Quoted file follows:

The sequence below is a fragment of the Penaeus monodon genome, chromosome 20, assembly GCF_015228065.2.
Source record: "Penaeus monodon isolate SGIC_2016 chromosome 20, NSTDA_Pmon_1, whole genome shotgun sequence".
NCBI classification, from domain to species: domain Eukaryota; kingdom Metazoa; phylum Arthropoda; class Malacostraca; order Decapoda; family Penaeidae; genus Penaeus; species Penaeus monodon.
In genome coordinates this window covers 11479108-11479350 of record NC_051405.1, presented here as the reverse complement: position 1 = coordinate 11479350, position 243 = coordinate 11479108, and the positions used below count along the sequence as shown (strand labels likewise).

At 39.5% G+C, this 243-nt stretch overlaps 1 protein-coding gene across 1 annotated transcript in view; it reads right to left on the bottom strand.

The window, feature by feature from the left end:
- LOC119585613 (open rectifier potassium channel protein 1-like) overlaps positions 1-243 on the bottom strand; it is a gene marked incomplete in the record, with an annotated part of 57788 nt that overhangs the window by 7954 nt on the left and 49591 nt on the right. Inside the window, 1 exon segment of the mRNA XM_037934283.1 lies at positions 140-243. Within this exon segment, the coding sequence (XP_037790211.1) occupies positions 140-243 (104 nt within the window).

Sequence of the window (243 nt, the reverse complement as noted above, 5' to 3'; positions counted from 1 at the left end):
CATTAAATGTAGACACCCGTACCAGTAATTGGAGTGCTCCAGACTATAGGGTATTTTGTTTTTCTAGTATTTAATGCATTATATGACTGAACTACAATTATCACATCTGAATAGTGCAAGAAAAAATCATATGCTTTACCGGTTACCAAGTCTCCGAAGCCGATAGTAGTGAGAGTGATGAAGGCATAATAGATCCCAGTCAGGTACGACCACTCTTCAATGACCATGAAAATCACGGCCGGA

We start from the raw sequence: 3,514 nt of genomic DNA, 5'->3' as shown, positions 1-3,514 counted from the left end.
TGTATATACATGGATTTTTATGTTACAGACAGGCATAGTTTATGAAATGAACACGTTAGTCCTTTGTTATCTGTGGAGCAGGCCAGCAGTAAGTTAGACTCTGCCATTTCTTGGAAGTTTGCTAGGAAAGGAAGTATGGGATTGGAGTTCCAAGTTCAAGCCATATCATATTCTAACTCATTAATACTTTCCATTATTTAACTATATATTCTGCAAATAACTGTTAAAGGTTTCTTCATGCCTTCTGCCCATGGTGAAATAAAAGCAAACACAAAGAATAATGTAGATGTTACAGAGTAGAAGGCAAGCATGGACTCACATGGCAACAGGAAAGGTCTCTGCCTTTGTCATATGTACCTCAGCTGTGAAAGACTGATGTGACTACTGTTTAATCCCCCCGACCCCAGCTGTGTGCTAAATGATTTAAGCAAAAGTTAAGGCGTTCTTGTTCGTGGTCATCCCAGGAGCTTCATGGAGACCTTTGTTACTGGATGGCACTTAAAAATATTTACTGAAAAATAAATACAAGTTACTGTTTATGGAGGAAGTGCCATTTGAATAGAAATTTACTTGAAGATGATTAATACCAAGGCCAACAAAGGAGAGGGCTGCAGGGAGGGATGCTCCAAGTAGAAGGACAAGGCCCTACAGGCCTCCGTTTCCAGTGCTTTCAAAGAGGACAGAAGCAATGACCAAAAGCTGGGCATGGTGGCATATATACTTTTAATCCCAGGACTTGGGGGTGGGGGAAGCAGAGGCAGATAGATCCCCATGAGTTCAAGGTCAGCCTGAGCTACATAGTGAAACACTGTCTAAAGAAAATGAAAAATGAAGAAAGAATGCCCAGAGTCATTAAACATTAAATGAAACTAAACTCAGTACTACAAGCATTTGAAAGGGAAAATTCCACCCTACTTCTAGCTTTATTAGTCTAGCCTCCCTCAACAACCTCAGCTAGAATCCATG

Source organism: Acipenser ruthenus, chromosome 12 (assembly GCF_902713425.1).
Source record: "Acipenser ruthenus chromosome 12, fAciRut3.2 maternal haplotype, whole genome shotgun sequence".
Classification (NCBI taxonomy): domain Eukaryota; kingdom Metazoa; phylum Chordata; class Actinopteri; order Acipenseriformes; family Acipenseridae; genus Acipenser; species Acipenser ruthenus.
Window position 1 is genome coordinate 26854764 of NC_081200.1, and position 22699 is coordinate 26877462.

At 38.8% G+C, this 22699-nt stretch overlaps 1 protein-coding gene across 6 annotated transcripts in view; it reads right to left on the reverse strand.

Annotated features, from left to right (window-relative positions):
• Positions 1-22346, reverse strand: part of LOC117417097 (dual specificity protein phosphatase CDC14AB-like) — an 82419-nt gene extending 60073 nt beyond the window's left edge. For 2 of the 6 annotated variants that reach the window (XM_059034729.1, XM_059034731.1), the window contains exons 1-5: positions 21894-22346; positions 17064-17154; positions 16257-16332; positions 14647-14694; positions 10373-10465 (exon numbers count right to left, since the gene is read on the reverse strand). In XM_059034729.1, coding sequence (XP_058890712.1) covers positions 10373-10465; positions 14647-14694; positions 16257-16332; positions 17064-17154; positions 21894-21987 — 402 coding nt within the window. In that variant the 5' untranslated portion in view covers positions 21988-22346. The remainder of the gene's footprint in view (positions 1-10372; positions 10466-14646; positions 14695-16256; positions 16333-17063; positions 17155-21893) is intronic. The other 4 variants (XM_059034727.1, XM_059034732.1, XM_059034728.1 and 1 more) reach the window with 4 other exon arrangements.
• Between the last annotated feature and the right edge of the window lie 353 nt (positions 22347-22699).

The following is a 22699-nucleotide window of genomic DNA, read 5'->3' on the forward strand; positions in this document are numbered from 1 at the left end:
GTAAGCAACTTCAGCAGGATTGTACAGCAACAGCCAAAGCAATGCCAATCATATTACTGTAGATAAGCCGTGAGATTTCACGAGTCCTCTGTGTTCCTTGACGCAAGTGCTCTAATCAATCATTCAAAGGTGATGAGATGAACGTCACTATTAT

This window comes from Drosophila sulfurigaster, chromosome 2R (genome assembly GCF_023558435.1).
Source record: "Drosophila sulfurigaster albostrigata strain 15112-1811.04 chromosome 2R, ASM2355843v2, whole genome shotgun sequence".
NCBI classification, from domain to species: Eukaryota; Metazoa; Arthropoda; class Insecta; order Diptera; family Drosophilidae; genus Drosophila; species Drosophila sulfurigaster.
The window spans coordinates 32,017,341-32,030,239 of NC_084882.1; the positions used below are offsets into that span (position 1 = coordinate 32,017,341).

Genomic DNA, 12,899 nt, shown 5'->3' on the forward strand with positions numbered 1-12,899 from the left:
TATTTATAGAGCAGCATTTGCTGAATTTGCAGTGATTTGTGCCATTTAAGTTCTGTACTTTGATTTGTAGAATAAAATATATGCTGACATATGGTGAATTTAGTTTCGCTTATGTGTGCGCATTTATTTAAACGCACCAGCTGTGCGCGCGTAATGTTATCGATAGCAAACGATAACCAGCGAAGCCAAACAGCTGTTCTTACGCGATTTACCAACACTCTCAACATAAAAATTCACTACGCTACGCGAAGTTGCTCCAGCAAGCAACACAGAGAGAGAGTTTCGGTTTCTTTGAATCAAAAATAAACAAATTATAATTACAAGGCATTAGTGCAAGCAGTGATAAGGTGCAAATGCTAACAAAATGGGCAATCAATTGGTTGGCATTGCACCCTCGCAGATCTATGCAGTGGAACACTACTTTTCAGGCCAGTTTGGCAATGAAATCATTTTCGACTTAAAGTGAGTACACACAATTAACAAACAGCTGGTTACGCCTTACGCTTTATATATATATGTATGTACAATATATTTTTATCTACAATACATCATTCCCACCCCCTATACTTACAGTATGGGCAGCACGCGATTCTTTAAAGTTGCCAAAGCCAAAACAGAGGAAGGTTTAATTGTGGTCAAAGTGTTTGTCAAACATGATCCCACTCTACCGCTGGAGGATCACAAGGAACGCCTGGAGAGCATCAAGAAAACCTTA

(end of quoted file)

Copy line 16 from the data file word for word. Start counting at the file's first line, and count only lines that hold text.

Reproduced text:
At 38.8% G+C, this 22699-nt stretch overlaps 1 protein-coding gene across 6 annotated transcripts in view; it reads right to left on the reverse strand.